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To Who it may Concern


fourm member

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wee eddie

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I disagree, the Telegraph is wrong.

Whom refers to a number of individuals, although it is not a plural.

Who is marking who - e.g. which individual is marking which individual and it is up to each individual to respond with the name or number of the person that they are marking.

Whereas 'Whom is marking whom' is 'which of those individuals is marking which of another group of individuals' and anyone can point out the answer.

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bremner

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rdave13

Lol has become pretty much mainstream and I am sure it will not be the last textspeak word to be so.

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Chronos the 2nd

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Language evolves, words/phrases come into being others vanish. No big deal. I believe it is quite pompous to expect us to abide by some archaic rules decided by god knows who/whom.

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Quickbeam

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Whom cares?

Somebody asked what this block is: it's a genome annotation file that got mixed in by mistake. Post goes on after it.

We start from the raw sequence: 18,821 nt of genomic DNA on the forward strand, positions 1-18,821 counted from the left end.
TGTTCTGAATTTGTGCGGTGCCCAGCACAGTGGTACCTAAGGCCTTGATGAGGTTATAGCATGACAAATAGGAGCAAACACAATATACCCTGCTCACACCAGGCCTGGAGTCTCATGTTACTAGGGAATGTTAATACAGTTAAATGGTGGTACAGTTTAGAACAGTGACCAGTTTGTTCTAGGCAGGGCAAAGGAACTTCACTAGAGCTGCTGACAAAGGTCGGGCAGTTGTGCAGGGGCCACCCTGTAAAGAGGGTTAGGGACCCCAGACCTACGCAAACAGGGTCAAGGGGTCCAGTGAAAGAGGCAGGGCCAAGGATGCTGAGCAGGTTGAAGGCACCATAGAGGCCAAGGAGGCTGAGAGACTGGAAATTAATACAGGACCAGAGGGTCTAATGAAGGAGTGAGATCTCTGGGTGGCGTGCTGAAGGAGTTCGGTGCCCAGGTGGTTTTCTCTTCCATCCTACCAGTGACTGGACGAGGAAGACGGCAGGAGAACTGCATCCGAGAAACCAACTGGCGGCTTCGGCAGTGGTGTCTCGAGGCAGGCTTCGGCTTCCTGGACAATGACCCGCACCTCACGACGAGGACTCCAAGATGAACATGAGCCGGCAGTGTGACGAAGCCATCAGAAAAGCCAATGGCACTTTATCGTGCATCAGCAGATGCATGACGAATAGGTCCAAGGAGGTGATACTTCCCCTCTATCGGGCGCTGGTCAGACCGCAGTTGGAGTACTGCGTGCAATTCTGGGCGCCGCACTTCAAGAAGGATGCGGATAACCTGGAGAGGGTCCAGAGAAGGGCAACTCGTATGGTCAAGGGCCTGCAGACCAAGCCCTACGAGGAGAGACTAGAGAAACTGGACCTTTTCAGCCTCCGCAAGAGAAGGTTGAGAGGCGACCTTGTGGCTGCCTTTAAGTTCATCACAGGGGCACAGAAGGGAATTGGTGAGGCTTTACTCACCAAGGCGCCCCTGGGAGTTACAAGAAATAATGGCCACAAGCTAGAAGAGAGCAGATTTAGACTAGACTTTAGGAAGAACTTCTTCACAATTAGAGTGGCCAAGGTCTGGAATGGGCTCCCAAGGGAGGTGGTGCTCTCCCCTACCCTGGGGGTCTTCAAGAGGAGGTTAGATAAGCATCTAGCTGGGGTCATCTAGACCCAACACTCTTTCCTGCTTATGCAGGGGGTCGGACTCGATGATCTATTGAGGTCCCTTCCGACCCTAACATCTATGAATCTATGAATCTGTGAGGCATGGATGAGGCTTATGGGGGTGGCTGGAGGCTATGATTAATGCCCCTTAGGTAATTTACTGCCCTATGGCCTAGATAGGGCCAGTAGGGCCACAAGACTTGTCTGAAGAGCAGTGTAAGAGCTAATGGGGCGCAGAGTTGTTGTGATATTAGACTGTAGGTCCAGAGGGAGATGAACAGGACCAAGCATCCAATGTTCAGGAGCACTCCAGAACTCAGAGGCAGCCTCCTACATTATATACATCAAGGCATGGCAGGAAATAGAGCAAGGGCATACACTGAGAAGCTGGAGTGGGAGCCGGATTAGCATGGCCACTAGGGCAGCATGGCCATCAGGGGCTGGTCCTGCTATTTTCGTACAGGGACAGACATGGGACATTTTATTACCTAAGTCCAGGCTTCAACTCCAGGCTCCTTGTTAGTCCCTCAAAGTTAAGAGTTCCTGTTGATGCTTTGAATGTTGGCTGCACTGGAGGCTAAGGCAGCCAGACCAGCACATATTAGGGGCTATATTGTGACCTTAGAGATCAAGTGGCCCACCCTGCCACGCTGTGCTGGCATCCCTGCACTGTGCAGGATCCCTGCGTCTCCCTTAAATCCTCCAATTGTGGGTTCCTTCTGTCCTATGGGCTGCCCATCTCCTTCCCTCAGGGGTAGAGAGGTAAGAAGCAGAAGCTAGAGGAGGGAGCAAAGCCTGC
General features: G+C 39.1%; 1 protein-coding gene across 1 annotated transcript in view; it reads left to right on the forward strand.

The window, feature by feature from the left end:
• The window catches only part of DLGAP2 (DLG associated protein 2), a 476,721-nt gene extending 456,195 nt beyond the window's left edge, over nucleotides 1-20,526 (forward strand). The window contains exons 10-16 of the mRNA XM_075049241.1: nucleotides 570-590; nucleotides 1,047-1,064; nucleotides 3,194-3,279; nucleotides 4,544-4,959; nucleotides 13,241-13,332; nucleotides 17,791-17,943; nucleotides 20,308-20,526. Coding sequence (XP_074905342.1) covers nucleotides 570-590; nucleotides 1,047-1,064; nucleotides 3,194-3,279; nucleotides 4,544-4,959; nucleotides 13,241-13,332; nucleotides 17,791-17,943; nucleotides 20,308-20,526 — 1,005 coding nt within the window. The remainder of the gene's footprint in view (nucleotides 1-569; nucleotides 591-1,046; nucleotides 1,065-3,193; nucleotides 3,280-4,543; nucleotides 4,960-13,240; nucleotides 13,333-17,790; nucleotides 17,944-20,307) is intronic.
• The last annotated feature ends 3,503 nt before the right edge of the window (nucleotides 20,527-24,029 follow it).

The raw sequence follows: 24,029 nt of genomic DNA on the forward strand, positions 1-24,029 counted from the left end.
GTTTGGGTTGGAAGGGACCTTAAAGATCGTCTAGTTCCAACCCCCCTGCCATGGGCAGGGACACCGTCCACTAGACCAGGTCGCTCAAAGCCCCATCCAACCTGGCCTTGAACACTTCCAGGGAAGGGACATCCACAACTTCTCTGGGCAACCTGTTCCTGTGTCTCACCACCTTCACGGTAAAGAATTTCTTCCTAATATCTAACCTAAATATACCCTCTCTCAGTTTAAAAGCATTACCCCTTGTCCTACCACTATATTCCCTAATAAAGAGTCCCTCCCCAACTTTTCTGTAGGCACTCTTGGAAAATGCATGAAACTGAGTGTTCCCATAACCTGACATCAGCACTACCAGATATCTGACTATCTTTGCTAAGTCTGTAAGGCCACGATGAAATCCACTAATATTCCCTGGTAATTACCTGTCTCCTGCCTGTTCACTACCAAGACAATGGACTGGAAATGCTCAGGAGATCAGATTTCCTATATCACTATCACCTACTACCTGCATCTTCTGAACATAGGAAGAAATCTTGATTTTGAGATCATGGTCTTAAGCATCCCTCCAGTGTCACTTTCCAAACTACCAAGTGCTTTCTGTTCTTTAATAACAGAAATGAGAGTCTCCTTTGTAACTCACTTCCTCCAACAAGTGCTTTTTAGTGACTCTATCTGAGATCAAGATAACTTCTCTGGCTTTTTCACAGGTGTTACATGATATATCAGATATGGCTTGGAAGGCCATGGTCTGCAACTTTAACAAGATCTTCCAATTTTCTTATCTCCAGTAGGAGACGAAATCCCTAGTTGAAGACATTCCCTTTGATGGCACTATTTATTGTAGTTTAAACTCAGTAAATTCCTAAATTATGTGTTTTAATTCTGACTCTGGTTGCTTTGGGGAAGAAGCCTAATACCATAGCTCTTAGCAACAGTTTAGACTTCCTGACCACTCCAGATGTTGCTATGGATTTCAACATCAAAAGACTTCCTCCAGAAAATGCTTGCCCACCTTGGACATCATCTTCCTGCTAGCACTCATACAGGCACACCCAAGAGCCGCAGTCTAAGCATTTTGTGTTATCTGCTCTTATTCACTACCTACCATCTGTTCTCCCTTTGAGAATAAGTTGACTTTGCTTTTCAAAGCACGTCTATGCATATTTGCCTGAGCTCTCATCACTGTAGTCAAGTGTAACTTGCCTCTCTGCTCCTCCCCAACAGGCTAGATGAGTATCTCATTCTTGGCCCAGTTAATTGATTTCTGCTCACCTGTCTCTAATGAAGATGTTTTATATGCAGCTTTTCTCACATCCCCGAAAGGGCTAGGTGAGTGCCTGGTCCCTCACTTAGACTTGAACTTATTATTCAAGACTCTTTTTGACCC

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marvin42

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I just wish everybody learned to talk proper like as how what I do.

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wiz-king

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You mean I have to replace 'whom' with the much longer 'who ever'?

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Chronos the 2nd

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You mean I have to replace 'whom' with the much longer 'who ever'?

Whatever.

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john bunyan

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It would not be allowed here but I remember a poem that rhymed Khartoum, Room and "to whom". It would not work without "whom"

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morddwyd

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Yet another nail in the coffin of good grammar.

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fourm member

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'German, for example, also has a fairly rigid grammatical construction'

German is an interesting example of what happens to languages. There have been official changes, mostly to do with spelling, that have been negotiated and challenged in court and colloquial changes to make the language easier to use.

I believe the verb is moving from the end of the sentence in a lot of German speech, if not writing.

Though 'To who it may concern' sounds ugly that shouldn't stop easier use in speech or everyday writing.

No-one is suggesting that John Donne should be rewritten but I don't think anyone gets home from work and says 'Ask not what sort of day I've had'.

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